The global need to develop clinician–scientists capable of using research in clinical practice, translating research knowledge into practice, and carrying out research that affects the quality, efficacy, and efficiency of health care is well documented. The complementary and alternative medicine (CAM) professions embrace the call to develop physician–researchers to carry out translational and applied research for CAM modalities. CAM universities face unique challenges when implementing research training compared with traditional, research-intensive (TRI) universities and medical centers where the majority of medical research is carried out.
The authors present the development and outcomes of a mentored research program (MRP) between a CAM and a TRI institution, the National University of Health Sciences and the University of Illinois at Chicago School of Public Health, between 2006 and 2012. CAM predoctoral students engaged in a full-immersion semester at the TRI, including didactic courses and active research with a TRI faculty research mentor. Half of the participating doctor of chiropractic (DC) students continued on to PhD programs, and half established integrative medicine, primary care clinical careers.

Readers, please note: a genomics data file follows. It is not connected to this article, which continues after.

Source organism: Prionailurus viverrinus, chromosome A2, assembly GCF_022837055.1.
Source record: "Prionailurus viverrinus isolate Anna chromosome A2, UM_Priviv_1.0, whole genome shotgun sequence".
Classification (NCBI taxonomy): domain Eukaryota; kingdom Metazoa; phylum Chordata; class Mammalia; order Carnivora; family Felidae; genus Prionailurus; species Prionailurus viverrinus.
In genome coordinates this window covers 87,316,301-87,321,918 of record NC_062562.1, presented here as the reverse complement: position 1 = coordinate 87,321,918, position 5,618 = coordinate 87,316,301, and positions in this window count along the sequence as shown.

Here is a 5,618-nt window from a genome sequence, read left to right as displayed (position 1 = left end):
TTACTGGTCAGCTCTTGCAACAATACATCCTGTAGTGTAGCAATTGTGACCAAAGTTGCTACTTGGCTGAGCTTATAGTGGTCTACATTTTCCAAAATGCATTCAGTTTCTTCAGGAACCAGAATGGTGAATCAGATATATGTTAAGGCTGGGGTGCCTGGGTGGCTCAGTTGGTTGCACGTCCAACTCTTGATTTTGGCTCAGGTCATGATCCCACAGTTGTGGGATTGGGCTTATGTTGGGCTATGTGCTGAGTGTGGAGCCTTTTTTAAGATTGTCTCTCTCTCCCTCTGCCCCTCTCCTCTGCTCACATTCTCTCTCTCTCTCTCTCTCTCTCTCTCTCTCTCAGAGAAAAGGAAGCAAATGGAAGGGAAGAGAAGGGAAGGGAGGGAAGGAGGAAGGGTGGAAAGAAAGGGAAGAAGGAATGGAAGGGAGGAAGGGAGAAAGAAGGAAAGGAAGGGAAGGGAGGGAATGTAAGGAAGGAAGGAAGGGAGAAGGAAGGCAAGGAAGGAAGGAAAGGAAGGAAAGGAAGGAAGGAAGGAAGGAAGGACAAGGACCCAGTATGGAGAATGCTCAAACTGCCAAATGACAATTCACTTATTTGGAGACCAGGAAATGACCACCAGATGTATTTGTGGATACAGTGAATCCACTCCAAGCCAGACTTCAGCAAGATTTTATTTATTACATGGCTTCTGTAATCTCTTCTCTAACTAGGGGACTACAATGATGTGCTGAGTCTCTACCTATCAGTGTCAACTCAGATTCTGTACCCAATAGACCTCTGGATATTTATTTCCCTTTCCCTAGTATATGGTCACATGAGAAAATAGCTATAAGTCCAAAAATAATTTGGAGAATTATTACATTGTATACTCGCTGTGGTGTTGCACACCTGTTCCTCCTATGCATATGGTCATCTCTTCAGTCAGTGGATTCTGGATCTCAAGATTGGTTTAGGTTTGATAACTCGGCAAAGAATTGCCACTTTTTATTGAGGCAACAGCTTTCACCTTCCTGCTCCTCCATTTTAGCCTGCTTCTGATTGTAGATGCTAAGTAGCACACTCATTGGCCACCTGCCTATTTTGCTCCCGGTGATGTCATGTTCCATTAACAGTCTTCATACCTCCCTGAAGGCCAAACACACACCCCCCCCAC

Establishing rigorous criteria for mentors and mentees, communicating expectations, developing solid relationships between the mentor, mentee, and home school advisor, responding quickly to impediments, and providing adequate support from CAM and TRI investigators were key to the MRP's success. To sustain research opportunities, coordinated degree programs for the DC and master of public health and master of clinical and translational research were established.